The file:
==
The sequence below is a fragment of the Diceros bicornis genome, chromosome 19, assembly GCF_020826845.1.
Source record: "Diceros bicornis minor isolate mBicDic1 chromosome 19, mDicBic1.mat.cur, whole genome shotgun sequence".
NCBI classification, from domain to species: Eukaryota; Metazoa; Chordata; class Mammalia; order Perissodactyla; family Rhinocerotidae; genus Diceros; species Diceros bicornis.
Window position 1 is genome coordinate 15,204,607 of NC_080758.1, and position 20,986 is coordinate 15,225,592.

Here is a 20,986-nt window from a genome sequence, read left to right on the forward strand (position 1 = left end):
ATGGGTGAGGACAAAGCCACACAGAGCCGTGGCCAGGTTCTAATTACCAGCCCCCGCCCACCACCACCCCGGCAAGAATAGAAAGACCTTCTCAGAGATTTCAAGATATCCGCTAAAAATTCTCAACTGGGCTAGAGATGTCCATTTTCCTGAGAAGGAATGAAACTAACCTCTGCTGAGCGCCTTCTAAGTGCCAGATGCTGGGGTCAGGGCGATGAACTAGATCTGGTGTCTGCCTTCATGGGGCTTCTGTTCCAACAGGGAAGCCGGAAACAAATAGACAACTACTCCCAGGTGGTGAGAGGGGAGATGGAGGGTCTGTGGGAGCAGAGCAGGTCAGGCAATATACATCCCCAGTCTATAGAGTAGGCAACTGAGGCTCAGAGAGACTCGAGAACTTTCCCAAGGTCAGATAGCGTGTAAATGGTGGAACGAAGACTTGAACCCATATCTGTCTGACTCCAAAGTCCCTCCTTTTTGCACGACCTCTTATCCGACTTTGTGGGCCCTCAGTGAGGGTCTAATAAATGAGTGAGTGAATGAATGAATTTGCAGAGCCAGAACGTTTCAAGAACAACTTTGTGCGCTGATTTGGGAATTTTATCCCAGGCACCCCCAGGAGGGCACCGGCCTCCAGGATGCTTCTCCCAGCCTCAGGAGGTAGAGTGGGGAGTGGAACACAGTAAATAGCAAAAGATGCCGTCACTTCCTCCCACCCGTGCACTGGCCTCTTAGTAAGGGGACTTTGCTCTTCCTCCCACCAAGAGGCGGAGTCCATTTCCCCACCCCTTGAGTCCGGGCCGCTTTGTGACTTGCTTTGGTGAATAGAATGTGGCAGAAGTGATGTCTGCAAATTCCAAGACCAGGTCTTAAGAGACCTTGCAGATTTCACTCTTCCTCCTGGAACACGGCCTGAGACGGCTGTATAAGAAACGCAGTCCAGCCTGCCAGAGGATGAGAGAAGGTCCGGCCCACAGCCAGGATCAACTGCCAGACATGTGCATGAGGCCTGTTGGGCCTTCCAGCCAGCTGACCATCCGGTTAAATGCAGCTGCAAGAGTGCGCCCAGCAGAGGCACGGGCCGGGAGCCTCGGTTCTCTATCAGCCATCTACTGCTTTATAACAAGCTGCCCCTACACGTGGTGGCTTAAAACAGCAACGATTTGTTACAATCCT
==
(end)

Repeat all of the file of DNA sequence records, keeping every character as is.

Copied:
The sequence below is a fragment of the Diceros bicornis genome, chromosome 19, assembly GCF_020826845.1.
Source record: "Diceros bicornis minor isolate mBicDic1 chromosome 19, mDicBic1.mat.cur, whole genome shotgun sequence".
NCBI classification, from domain to species: Eukaryota; Metazoa; Chordata; class Mammalia; order Perissodactyla; family Rhinocerotidae; genus Diceros; species Diceros bicornis.
Window position 1 is genome coordinate 15,204,607 of NC_080758.1, and position 20,986 is coordinate 15,225,592.

Here is a 20,986-nt window from a genome sequence, read left to right on the forward strand (position 1 = left end):
ATGGGTGAGGACAAAGCCACACAGAGCCGTGGCCAGGTTCTAATTACCAGCCCCCGCCCACCACCACCCCGGCAAGAATAGAAAGACCTTCTCAGAGATTTCAAGATATCCGCTAAAAATTCTCAACTGGGCTAGAGATGTCCATTTTCCTGAGAAGGAATGAAACTAACCTCTGCTGAGCGCCTTCTAAGTGCCAGATGCTGGGGTCAGGGCGATGAACTAGATCTGGTGTCTGCCTTCATGGGGCTTCTGTTCCAACAGGGAAGCCGGAAACAAATAGACAACTACTCCCAGGTGGTGAGAGGGGAGATGGAGGGTCTGTGGGAGCAGAGCAGGTCAGGCAATATACATCCCCAGTCTATAGAGTAGGCAACTGAGGCTCAGAGAGACTCGAGAACTTTCCCAAGGTCAGATAGCGTGTAAATGGTGGAACGAAGACTTGAACCCATATCTGTCTGACTCCAAAGTCCCTCCTTTTTGCACGACCTCTTATCCGACTTTGTGGGCCCTCAGTGAGGGTCTAATAAATGAGTGAGTGAATGAATGAATTTGCAGAGCCAGAACGTTTCAAGAACAACTTTGTGCGCTGATTTGGGAATTTTATCCCAGGCACCCCCAGGAGGGCACCGGCCTCCAGGATGCTTCTCCCAGCCTCAGGAGGTAGAGTGGGGAGTGGAACACAGTAAATAGCAAAAGATGCCGTCACTTCCTCCCACCCGTGCACTGGCCTCTTAGTAAGGGGACTTTGCTCTTCCTCCCACCAAGAGGCGGAGTCCATTTCCCCACCCCTTGAGTCCGGGCCGCTTTGTGACTTGCTTTGGTGAATAGAATGTGGCAGAAGTGATGTCTGCAAATTCCAAGACCAGGTCTTAAGAGACCTTGCAGATTTCACTCTTCCTCCTGGAACACGGCCTGAGACGGCTGTATAAGAAACGCAGTCCAGCCTGCCAGAGGATGAGAGAAGGTCCGGCCCACAGCCAGGATCAACTGCCAGACATGTGCATGAGGCCTGTTGGGCCTTCCAGCCAGCTGACCATCCGGTTAAATGCAGCTGCAAGAGTGCGCCCAGCAGAGGCACGGGCCGGGAGCCTCGGTTCTCTATCAGCCATCTACTGCTTTATAACAAGCTGCCCCTACACGTGGTGGCTTAAAACAGCAACGATTTGTTACAATCCT